Google Cut Back AI Overviews in Search Even Before Its ‘Pizza Glue’ Fiasco


As anyone who so much as glanced at the internet in the past few weeks probably noticed, Google’s sweeping AI upgrade to its search engine had a rocky start. Within days of the company launching AI-generated answers to search queries called AI Overviews, the feature was widely mocked for producing wrong and sometimes bonkers answers, like recommendations to eat rocks or make pizza with glue.

New data from search engine optimization firm BrightEdge suggests that Google has significantly reduced how often it is showing people AI Overviews since the feature launched, and had in fact already substantially curbed the feature prior to the outpouring of criticism. The company has been tracking the appearance of Google’s AI answers on results for a list of tens of thousands of sample searches since the feature was first offered as a beta test last year.

When AI Overviews rolled out to logged-in US users in English after Google’s I/O conference on May 14, BrightEdge saw the AI-generated answers on just under 27 percent of queries it tracked. But their presence dropped precipitously a few days later, the week before screenshots of AI Overviews’ errors went viral online. By the end of last week, when Google published a blog post acknowledging its AI feature’s flubs, BrightEdge saw AI Overviews appearing on only 11 percent of search result pages. Their prevalence was essentially the same on Monday.

Jim Yu, BrightEdge’s founder and executive chairman, says the drop-off suggests that Google has decided to take an increasingly cautious approach to this rollout. “There’s obviously some risks they’re trying to tightly manage,” he says. But Yu adds that he’s generally optimistic about how Google is approaching AI Overviews, and sees these early problems as a “blip” rather than a feature.

“We’re continuing to refine when and how we show AI Overviews so they’re as useful as possible, including a number of technical updates in the past week to improve response quality,” says Google spokesperson Ned Adriance. Google declined to share its internal statistics about how frequently AI Overviews appear in search, but Adriance says that the BrightEdge numbers don’t reflect what the company sees internally.

It’s unclear why Google may have decided to significantly reduce the appearance of AI Overviews shortly after it launched, but the company’s blog post last week acknowledged that having millions of people use the feature provided new data on its performance and errors. The company’s head of search, Liz Reid, said Google had made “more than a dozen technical improvements,” like limiting satirical content from cropping up in its results. Her post noted that these changes would trigger restrictions on when AI Overviews were offered but did not detail how exactly those restrictions would change the frequency with which AI results appeared.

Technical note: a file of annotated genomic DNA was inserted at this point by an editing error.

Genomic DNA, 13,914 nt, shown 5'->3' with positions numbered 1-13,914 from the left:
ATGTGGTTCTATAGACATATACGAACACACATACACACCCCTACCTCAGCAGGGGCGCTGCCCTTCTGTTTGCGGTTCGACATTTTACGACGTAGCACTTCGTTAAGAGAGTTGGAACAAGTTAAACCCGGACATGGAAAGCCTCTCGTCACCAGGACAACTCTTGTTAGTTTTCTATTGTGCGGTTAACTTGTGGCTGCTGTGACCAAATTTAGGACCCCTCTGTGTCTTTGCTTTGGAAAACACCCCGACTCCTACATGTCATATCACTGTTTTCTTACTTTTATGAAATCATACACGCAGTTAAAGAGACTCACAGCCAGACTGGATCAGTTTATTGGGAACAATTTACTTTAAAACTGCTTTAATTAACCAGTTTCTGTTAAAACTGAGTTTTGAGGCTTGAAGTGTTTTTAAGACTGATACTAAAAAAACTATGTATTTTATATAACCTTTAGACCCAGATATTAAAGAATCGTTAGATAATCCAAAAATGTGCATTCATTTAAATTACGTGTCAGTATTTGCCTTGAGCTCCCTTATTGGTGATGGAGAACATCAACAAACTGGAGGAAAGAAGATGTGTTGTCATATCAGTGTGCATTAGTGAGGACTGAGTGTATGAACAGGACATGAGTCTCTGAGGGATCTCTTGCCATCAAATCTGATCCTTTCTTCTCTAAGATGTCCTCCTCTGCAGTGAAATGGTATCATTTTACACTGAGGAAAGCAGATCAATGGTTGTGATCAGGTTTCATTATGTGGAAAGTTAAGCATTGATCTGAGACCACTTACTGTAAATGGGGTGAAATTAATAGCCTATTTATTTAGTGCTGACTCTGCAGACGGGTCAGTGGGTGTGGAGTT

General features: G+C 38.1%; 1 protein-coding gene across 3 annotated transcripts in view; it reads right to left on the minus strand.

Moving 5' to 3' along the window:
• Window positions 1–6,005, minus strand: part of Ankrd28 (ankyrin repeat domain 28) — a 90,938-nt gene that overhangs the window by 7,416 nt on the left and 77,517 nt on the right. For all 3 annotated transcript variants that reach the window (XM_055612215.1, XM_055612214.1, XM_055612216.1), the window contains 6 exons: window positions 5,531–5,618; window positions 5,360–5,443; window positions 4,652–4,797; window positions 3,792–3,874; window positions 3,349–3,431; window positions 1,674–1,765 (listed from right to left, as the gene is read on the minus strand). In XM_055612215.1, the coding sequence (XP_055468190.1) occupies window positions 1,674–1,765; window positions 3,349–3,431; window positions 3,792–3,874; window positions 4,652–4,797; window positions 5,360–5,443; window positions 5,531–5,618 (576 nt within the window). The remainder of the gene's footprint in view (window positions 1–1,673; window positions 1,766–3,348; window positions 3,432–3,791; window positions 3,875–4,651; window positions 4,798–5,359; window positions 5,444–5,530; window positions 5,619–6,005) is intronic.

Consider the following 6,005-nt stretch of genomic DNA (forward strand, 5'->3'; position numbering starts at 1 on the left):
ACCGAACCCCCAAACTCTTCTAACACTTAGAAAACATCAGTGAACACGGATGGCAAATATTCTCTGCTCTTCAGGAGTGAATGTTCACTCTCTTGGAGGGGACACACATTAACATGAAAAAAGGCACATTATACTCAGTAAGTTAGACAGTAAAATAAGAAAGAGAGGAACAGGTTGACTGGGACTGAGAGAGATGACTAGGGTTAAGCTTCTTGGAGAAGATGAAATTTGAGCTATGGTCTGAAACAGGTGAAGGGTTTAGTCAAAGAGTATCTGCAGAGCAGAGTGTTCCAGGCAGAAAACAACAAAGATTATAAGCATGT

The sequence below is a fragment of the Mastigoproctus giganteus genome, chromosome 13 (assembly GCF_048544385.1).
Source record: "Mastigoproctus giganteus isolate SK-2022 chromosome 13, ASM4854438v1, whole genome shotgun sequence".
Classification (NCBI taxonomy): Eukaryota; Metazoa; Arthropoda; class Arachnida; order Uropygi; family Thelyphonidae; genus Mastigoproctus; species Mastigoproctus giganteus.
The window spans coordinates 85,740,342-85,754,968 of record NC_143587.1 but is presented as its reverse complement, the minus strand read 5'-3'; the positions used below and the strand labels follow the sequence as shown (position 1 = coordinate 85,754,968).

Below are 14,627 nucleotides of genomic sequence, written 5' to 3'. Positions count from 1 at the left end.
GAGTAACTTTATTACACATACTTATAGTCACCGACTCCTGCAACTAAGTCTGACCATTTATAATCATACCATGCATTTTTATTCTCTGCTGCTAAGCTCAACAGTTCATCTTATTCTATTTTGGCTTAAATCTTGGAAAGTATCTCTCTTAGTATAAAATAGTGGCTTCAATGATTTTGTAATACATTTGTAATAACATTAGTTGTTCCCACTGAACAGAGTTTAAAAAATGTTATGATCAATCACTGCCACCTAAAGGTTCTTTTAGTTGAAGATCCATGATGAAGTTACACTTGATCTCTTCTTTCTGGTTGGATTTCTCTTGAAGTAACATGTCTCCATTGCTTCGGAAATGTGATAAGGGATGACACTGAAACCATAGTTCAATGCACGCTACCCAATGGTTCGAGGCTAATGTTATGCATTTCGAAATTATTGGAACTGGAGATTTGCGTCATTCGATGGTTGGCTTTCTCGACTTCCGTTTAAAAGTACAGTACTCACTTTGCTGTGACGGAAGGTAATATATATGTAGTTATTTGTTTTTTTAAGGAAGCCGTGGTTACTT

BrightEdge began tracking AI Overviews using its list of sample queries after Google allowed users to opt in to a beta test of the feature late last year. The test queries spanned nine categories, including ecommerce, insurance, and education, and were designed to span common but also rarer searches. They were tested over and over, in some cases multiple times a day.

In December 2023, BrightEdge found that the summaries appeared on 84 percent of its searches but saw that figure drop over time. Google’s Adriance said it did not trigger AI Overviews automatically on 84 percent of searches but did not clarify its internal measurements. After Google opened up AI Overviews to all, BrightEdge continued tracking their appearance using a mixture of accounts that had previously enrolled in the beta test and others which had not but saw no significant difference between what the two groups saw.

Google declined to share exactly how much it changed how many AI Overviews it showed the general public versus people enrolled in the beta test, but Adriance said that people who had opted in to the test were shown AI Overviews on a wider range of queries.

BrightEdge’s data also sheds light on the topics where Google believes AI Overviews can be most helpful. AI answers appeared on the majority of health care keyword searches, most recently at a frequency of 63 percent. Sample queries included in BrightEdge’s data included “foot infection,” “bleeding bowel,” and “telehealth urgent care.” In comparison, queries about ecommerce return AI Overviews at around 23 percent, while restaurants or travel very rarely trigger AI overview answers.



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